U.S. officials confident drone strike killed chief al Qaeda bomb maker

WASHINGTON — U.S. officials are confident that al Qaeda's chief bomb maker Ibrahim al-Asiri has been killed by an American drone strike in Yemen. After Osama bin Laden was killed in 2011, al-Asiri might well have been the single most dangerous terrorist in the world.

"Probably the most sophisticated terrorist bomb maker on the planet. Incredibly creative, incredibly innovative," said former CIA deputy director Michael Morell.

Ibrahim Hassan al-Asiri

This undated file photo released Oct. 31, 2010, by Saudi Arabia's Ministry of Interior purports to show Ibrahim Hassan al-Asiri.

AP Photo/Saudi Arabia Ministry of Interior

Al-Asiri designed the so-called "underwear bomb," which nearly took down a U.S. airliner over Detroit on Christmas Day in 2009. The plot failed only because the young man wearing the bomb failed to detonate it properly.

One year later, the Saudi-born al-Asiri nearly pulled off another audacious attack by hiding explosive devices in printer cartridges being shipped on cargo planes to the United States. The devices got through airport security in London, and were only discovered because of a last-minute tip.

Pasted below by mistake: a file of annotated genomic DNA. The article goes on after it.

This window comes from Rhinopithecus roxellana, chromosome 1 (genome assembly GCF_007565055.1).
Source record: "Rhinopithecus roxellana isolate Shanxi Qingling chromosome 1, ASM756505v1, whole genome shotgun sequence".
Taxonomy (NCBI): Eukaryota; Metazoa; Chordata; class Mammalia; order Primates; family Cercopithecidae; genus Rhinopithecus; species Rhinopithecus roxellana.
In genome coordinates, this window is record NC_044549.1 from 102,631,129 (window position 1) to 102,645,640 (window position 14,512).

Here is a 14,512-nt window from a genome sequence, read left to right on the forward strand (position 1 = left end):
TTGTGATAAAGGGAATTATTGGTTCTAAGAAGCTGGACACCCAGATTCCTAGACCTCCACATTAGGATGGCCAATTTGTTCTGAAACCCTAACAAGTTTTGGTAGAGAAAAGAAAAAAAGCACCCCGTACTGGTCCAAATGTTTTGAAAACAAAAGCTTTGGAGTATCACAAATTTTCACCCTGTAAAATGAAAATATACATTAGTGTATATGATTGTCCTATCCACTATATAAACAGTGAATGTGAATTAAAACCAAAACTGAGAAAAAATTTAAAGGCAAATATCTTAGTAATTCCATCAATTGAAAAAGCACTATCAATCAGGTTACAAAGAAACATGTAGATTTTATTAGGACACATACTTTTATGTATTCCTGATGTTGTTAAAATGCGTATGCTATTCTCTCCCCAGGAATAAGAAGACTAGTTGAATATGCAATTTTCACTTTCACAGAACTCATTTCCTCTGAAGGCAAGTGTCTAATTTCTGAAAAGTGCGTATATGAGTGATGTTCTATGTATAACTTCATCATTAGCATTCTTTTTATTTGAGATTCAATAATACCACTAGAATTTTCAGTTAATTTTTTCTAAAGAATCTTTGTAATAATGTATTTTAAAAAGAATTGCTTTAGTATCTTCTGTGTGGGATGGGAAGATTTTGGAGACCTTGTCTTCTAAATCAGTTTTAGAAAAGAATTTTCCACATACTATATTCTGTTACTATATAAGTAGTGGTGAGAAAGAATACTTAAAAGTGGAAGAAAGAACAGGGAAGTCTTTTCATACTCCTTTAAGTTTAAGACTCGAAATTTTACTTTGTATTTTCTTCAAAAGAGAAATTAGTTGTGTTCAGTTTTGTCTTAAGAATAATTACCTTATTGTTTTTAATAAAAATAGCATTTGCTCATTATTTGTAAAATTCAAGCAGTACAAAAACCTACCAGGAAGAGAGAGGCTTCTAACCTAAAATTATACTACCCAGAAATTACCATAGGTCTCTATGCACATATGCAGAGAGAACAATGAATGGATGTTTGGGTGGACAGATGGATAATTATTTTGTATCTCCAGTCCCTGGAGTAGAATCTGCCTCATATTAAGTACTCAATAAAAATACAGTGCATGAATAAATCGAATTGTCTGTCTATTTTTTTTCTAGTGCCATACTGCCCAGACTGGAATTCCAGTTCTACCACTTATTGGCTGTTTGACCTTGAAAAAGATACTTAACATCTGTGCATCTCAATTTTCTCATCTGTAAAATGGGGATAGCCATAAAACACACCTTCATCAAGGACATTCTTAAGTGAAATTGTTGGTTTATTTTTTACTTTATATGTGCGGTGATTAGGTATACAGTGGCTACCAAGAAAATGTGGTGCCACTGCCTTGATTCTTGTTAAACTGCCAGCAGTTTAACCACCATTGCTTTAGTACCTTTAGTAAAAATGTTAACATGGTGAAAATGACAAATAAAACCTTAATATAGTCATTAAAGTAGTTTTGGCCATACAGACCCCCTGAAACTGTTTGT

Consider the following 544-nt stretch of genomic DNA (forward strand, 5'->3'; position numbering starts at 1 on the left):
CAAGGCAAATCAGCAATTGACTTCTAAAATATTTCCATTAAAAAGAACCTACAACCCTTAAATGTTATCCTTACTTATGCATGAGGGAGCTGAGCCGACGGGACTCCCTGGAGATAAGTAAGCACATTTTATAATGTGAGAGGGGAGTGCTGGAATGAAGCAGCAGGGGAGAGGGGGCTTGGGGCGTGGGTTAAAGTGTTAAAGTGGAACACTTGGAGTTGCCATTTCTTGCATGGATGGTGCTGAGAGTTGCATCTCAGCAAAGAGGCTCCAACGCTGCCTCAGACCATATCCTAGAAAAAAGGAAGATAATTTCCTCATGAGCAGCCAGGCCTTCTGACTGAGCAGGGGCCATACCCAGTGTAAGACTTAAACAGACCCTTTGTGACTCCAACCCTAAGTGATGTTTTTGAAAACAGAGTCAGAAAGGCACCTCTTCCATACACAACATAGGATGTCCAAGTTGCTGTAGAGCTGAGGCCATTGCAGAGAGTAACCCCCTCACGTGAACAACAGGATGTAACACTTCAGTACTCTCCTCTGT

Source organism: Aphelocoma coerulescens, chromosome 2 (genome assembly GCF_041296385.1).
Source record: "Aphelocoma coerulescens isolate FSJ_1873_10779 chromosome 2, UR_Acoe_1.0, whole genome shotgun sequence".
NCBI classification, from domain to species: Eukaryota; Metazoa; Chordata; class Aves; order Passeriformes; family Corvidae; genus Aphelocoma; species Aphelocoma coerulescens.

More recently, he was believed to be working on a bomb that could be hidden in a laptop or mobile device, leading the TSA to ban such items on some flight to the U.S.

"A good chunk of what you have to take out of your bag and what has to be screened is because of Asiri and his capabilities of putting explosives in very difficult to find places," Morell said.

The drone strike which the U.S. believes killed Asiri took place last year in Yemen. But his death does not end the threat since he taught his bomb making skills to other terrorists.

  • David Martin

    David Martin is CBS News' National Security Correspondent.